ELR Software produces a range of computer programs designed by speech pathologists for speech, language & literacy intervention. Our programs may be used interactively within therapy sessions, to increase efficiency in service delivery, and to improve access to the Internet for people with special needs. We are also available as consultants to clinicians and research projects in the fields of literacy and accessibility issues associated with the Internet.
The aim of this newsletter is to inform you of developments and changes to our major products eLr (Extra Language Resources), Build-a-Sentence, Word Meanings, Rude Readers and EIA (Enhancing Internet Access). We welcome the opportunity for feedback and questions, and will be pleased to consider including reader contributions and announcements.
This Newsletter (and previous editions) as well as a "print-ready" PDF version of the current edition is available online at www.elr.com.au/news. An email version is also sent monthly to members of our mailing list (See Subscribing/Unsubscribing).
In this issue -
Thirty eight new tasks have been added this month, a new model has been developed, and three new subsections have been included in the Directory.
The new model is called ImageBoards. Four new tasks using this model appear in "Sentence Processing-Parts of a Sentence", in a new subsection called "Verb tense". The aim of this new subsection is to provide material to strengthen the client's ability to use verb tense for regular and irregular verbs. ImageBoards presents images in "boards" labeled "Past", "Present" and "Future", using PCS symbols to reinforce the tense (this will be useful for those clients who are using the PCS symbols as part of other materials produced by the Boardmaker program). As with all of the eLr material, there are a number of ways to modify the task to suit client needs. For example:
- you can present the task as a game with 2, 3 or 4 players, or as a more directed activity with "0" players
- you can select a specific verb tense (such as past tense), or work on all verb tenses
- you can choose to have picture only, or words+pictures. If words+pictures is selected, literacy skills are reinforced, especially for irregular past tense
Fourteen new tasks have been added to "Semantics" in a new section called "Word retrieval". The models used are WordSearch and SmileyMan. The aim of these tasks is to provide activities that encourage clients (adults or children) who have word based literacy skills, to retrieve words in categories. The SmileyMan model is like a hangman game. The client is presented with a screen that shows how many letters in the word, and an "on-screen" alphabet. The client is then encouraged to solve words within given categories (eg occupations, animals, tools). This model allows the client to get a clue by clicking one or more letters. There is a matching WordSearch for each of these SmileyMan tasks, so clients who need more support would be encouraged to do the WordSearch first (to practice the words in a given category), and follow this with the SmileyMan to practice word retrieval.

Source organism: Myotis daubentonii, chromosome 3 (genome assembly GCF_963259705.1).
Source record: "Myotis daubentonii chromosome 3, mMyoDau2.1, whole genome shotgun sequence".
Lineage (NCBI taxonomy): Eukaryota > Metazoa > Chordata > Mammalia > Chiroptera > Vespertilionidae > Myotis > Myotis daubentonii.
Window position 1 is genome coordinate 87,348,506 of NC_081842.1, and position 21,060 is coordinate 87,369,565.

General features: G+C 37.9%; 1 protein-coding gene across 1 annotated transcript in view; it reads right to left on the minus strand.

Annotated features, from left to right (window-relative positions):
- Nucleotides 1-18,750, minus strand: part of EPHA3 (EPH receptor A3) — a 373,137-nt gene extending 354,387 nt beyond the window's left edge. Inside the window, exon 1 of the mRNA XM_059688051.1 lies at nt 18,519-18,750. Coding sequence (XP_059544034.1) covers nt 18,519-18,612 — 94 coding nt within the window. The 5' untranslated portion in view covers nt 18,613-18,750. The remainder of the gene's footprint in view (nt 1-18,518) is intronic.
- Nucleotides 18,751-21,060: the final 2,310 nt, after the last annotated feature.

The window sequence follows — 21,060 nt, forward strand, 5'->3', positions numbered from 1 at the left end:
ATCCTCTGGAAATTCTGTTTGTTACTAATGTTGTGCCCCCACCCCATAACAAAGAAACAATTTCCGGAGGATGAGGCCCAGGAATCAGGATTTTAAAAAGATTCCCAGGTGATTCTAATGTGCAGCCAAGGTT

Six new tasks have also been added to a new subsection called "Stick figures". This new subsection is in "Using Language-Sequencing-Seriation". This section is in response to a request for material to practice "Theory of Mind" skills. The model used is ImageSequencer. The tasks depict the sequence of drawing simple figures using geometric shapes. The activity can be presented as a barrier game in which cients are encouraged to use the ImageSequencer pictures to give instructions to a listener in how to draw a picture. For example, by looking at the sequence for a house, the following instructions may be given:
- "draw a white square"
- now "draw a red triangle on top of the square"
- now "draw a yellow rectangle inside the white square"
The instructions given above begin the process of drawing a house (adding a roof and a door). You can vary the degree of explicit language required.
The Speech Pathology Australia Conference was great fun, and the papers that Toni attended were of high quality. The ELR team enjoyed meeting up with many old friends and subscribers, and also people who have not yet seen our material. We always get so many good ideas and feedback at these conferences. We thank you for your support, and hope you will continue to let us know how the materials are working for you, and any new ideas you may have.
As an occasional feature of this Newsletter, we include simple, unpaid announcements of products developed by other small, independent developers, who, like ourselves, are practising clinicians who have put their ideas and experience into resource materials for general distribution. Links and brief information about these sites may be found at www.elr.com.au/links/developers.htm. To date we have listed -
If you would like your materials listed on this page (at no charge), please contact us.
ELR has a number of free or evaluation files available for downloading directly from our website. Please see www.elr.com.au/downloads.htm for specific details. For other supporting materials and documents available for free download, please see www.elr.com.au/support.htm.
ELR Software is now able to offer eLr support and short tutorials over the web. We can provide this sort of support to individuals, or to groups who would like to have an overview of eLr. Please contact us for details.
You are receiving ELR-News because you are an eLr subscriber, or have expressed an interest in either eLr, Rude Readers, Word Meanings, Build-s-Sentence or EIA. To subscribe or unsubscribe, send an e-mail with details to firstname.lastname@example.org
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